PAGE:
Those who know David Horowitz only as a fierce critic of leftist delusions and a champion of democratic freedom may be surprised to discover that he is also the author of three volumes of memoirs laced with philosophical reflections. Yet a book such as A Point in Time, which joins the earlier volumes The End of Time and A Cracking of the Heart, complements beautifully Horowitz’s other work, which focuses more practically on contemporary ideologies and the pernicious policies they create. Politics, after all, is ultimately about ideas — about human nature, the goods states should pursue, and the limits of the possible given the brevity of a human life subjected to unforeseen change and suffering. Thus, conversations about policy must start first with those underlying ideas and ideals.
A Point in Time is one such conversation, subtly interwoven with Horowitz’s reflections on his own memories of loss, sickness, and anticipations of death, and deepened with perceptive explorations of timeless classics of philosophy and fiction, such as Marcus Aurelius’s Meditations and Fyodor Dostoevsky’s The Brothers Karamazov, that have addressed many of these same issues. The result is a melancholy yet hopeful story of one man’s search for order, meaning, and redemption in a world seemingly devoid of all three.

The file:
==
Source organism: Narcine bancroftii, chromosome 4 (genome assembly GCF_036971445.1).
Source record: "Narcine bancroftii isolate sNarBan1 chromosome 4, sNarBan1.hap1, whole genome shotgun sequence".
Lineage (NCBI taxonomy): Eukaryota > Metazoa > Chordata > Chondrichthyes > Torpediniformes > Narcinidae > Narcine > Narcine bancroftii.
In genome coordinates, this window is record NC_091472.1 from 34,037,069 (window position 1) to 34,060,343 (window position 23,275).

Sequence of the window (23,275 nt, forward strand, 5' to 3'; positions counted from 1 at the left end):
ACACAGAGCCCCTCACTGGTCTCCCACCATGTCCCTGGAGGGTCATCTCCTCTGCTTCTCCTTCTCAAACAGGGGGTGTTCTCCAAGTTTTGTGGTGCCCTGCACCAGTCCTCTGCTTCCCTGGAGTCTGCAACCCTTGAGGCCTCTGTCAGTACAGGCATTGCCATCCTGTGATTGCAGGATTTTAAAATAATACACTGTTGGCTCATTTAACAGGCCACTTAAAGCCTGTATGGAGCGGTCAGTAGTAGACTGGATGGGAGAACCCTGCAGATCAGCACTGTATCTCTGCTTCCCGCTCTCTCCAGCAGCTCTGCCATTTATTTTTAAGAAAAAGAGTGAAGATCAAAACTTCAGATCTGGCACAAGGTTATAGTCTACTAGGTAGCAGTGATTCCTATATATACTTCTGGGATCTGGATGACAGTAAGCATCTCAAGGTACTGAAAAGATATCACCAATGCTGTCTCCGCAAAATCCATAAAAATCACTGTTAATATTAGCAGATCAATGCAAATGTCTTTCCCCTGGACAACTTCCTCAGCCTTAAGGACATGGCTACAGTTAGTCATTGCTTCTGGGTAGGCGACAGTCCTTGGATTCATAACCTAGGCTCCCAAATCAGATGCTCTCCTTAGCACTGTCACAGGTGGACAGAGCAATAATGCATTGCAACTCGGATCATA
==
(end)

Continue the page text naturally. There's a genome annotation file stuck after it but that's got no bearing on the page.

Central to the book is the recognition that, as creatures who naturally seek order and meaning, humans have been left adrift by the decline of faith and thus prey to modernity’s bloody pseudo-religions that promise a future redemption on earth to be delivered by the new god, “history.” Horowitz’s memories of his father, a faithful member of the American Communist Party, recall how that utopian creed and its failures darkened his family’s life: “Much later it occurred to me that my father’s inattention to primal needs was the other side of his passion for worlds that did not exist… . He never suspected that a fantasy so remote from the life directly in front of him might actually be the source of his isolation and gloom.” Yet the wages of this failure have been much more destructive, because the drive for perfection and redemption in this world, as Dostoevsky understood and brilliantly showed in his novels, ultimately justifies unthinkable horrors: “The passion to create a new world,” Horowitz says while concluding his meditation on Dostoevsky’s Devils, “is really a passion to destroy the old one, transforming the love of humanity into a hatred for the human beings who stand in its way.”
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